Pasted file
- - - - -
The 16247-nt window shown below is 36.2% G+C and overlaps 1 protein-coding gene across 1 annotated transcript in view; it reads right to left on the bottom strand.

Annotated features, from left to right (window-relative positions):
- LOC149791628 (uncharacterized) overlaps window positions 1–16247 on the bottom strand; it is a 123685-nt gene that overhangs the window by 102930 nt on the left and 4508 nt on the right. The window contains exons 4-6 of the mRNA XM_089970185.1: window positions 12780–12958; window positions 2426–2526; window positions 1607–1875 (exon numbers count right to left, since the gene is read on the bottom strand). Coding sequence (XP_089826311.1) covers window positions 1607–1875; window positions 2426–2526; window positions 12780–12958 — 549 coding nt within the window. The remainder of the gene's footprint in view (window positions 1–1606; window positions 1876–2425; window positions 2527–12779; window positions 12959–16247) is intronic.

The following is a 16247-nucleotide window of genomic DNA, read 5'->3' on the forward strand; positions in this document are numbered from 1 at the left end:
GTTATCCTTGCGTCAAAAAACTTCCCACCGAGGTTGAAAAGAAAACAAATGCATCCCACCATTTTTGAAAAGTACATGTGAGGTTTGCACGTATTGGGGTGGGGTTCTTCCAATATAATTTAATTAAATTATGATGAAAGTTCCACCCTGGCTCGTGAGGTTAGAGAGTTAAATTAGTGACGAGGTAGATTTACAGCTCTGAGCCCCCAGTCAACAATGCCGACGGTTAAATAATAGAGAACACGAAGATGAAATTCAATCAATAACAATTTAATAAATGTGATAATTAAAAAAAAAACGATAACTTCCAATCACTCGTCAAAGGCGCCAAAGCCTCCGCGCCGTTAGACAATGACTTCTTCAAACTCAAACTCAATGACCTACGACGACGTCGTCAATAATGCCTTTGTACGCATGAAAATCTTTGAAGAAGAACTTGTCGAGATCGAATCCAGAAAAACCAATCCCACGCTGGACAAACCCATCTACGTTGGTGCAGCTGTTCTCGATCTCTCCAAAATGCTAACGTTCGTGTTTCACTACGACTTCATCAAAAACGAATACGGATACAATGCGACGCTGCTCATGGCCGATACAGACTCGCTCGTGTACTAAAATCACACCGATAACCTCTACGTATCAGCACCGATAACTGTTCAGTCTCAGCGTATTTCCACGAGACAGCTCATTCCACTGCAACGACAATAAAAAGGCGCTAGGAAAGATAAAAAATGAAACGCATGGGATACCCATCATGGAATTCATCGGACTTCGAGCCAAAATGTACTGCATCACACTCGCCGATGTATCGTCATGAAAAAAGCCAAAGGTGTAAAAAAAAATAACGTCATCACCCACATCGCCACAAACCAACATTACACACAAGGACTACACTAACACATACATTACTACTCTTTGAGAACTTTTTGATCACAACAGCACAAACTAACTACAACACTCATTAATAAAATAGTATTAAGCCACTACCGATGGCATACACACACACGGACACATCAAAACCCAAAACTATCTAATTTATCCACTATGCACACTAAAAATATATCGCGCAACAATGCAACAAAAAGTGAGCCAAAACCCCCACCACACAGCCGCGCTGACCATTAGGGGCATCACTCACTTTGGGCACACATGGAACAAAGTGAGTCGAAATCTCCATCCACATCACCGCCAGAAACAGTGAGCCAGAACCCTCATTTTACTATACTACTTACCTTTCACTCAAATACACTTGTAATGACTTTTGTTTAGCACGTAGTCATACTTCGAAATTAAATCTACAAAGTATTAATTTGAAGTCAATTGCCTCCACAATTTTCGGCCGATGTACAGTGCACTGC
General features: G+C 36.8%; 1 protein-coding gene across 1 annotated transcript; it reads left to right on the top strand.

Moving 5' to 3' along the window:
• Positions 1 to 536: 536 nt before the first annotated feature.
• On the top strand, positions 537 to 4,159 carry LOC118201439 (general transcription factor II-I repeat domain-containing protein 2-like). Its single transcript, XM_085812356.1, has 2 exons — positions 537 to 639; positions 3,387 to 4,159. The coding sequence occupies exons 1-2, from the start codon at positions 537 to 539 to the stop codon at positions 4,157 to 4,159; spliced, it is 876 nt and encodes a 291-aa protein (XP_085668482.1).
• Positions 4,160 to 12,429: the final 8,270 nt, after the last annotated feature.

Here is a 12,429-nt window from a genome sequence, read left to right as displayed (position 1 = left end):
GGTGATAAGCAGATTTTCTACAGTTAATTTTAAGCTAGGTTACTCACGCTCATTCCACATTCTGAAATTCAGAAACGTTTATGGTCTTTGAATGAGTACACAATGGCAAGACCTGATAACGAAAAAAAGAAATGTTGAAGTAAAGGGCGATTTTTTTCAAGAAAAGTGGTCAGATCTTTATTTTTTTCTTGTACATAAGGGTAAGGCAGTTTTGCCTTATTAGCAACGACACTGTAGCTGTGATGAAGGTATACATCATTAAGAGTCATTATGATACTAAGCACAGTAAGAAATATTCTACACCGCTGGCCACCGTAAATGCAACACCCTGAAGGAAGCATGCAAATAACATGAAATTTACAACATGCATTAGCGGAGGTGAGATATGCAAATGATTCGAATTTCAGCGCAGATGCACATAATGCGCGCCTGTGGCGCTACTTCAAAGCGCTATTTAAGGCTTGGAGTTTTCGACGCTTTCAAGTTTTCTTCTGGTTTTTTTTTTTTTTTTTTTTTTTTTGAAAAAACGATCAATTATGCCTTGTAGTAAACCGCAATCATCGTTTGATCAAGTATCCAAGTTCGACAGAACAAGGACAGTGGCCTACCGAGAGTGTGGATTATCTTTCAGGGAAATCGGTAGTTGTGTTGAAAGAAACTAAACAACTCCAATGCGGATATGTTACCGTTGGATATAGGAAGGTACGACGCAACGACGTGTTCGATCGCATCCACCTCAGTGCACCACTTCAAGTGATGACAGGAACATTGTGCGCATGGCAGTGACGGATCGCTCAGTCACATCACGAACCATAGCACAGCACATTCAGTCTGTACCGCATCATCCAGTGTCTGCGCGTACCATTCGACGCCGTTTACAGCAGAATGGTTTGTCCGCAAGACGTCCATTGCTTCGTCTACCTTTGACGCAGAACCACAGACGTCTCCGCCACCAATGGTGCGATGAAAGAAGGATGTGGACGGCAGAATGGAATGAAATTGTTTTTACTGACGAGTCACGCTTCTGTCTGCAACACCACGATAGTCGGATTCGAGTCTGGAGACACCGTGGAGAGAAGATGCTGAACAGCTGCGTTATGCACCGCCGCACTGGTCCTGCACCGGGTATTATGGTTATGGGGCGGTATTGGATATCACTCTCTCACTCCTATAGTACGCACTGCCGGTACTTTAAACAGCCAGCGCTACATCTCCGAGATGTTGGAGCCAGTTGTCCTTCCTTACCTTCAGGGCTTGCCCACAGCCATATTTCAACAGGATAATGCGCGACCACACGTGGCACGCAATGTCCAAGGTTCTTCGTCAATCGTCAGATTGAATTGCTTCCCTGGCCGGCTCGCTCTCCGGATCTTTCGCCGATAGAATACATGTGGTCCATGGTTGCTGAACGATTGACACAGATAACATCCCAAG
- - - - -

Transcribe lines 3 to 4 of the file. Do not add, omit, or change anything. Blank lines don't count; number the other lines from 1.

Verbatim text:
- LOC149791628 (uncharacterized) overlaps window positions 1–16247 on the bottom strand; it is a 123685-nt gene that overhangs the window by 102930 nt on the left and 4508 nt on the right. The window contains exons 4-6 of the mRNA XM_089970185.1: window positions 12780–12958; window positions 2426–2526; window positions 1607–1875 (exon numbers count right to left, since the gene is read on the bottom strand). Coding sequence (XP_089826311.1) covers window positions 1607–1875; window positions 2426–2526; window positions 12780–12958 — 549 coding nt within the window. The remainder of the gene's footprint in view (window positions 1–1606; window positions 1876–2425; window positions 2527–12779; window positions 12959–16247) is intronic.

The following is a 16247-nucleotide window of genomic DNA, read 5'->3' on the forward strand; positions in this document are numbered from 1 at the left end: